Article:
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Roberto Lombino

I’ve recorded a piece of a TV series from the 1st channel of our public television with all audio tracks. You can download it here: https://www.dropbox.com/s/eo72a725ym0mdul/11-14_20-09-15_CT 1 HD T2 (AAC%2Ccze)_Rapl%2C Tichá voda - 11 13 Zdá se%2C že drsnější než Krušné hory může být jen Kuneš. Detektivní série s Hynkem Čermákem v hlavní roli. Dále hrají L. Příkazký%2C A. Pyško%2C L. Žáčk.ts?dl=1
Besides that, here’s a link to a document with technical data of our AD. It’s in French and English. Everything should be the same except for the language of the AD track in brackets, which in France is (qad), whereas in the Czech Republic it’s simply (cze), the same as the main track. http://www.cgvforum.fr/cgv_kds/pub/specifications/CSA_Signalling-Profile_v3.3.pdf
If you find a way to implement it, please leave also an option to play the AD track separately as it’s now, because sometimes, due to a technical error f.ex. on satellite, a track can be signed as the AD receiver mix, although it’s not.

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Griga
vor 7 Stunden schrieb Roberto Lombino:

The only thing I can tell you is that there is a simple Czech app called Holz TV, which uses VLC for playback and which can record a TV show with the AD using receiver mix.

 

That's interesting. VLC is no DirectShow based player like DVBViewer, but uses its own built-in playback system. So  I've searched the web for a possibility to play different audio tracks simultaneously in VLC. It cannot be configured in the user interface, but by using a command line:

 

start "" "C:\Program Files (x86)\VideoLAN\VLC\vlc.exe" --sout-all --sout #display

 

More information can be found here:

 

https://forum.videolan.org/viewtopic.php?t=145140

 

I made a batch file named VLC.bat that only contains the command line above, which is suitable for the 32 bit version. After launching VLC with this batch file it plays all audio tracks that are contained in a TS file simultaneously. And even more: If I give VLC the address of a TV live stream delivered by the DVBViewer Media Server, it also plays all audio tracks simultaneously.

 

So the best solution that we can get with available means seems to be a combination of the DVBViewer Media Server and VLC. You can buy the DVBViewer Media Server for 19 Euro. It is a background application running as Windows service. It has no user interface on its own, but provides a web interface in the browser and is designed for background recording and delivering  live streams and files to clients like the VLC.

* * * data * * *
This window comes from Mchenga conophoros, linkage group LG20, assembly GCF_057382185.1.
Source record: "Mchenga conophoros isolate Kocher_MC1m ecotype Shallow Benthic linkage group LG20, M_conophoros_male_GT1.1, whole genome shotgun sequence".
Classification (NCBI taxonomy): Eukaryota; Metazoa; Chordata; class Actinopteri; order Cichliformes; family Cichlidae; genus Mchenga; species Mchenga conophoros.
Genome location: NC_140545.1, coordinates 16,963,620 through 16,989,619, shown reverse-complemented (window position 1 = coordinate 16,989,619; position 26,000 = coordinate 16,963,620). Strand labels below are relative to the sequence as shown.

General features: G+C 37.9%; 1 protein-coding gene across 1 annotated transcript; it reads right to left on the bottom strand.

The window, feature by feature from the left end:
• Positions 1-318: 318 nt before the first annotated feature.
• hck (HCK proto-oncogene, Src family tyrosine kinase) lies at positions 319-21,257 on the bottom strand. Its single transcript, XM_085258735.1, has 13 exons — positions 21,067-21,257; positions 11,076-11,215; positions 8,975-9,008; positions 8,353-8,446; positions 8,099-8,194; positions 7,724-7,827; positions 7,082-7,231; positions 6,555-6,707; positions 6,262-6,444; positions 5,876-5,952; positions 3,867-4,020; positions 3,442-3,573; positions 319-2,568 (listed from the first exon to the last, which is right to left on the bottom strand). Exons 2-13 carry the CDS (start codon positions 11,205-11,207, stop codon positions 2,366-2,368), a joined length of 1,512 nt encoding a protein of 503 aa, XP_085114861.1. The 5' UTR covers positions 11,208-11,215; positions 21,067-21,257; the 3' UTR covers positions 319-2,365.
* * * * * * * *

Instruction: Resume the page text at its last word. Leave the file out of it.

However, this solution still requires some thoughts about how to make it usable for someone who is blind...

 

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Roberto Lombino
40 minutes ago, Griga said:

 

That's interesting. VLC is no DirectShow based player like DVBViewer, but uses its own built-in playback system. So  I've searched the web for a possibility to play different audio tracks simultaneously in VLC. It cannot be configured in the user interface, but by using a command line:

 

start "" "C:\Program Files (x86)\VideoLAN\VLC\vlc.exe" --sout-all --sout #display

 

More information can be found here:

 

https://forum.videolan.org/viewtopic.php?t=145140

 

I made a batch file named VLC.bat that only contains the command line above, which is suitable for the 32 bit version. After launching VLC with this batch file it plays all audio tracks that are contained in a TS file simultaneously. And even more: If I give VLC the address of a TV live stream delivered by the DVBViewer Media Server, it also plays all audio tracks simultaneously.

 

So the best solution that we can get with available means seems to be a combination of the DVBViewer Media Server and VLC. You can buy the DVBViewer Media Server for 19 Euro. It is a background application running as Windows service. It has no user interface on its own, but provides a web interface in the browser and is designed for background recording and delivering  live streams and files to clients like the VLC.

 

However, this solution still requires some thoughts about how to make it usable for someone who is blind...

 

Well, this could theoretically be a solution, but:

1. VLC has its own processing which can’t be turned off in a simple way.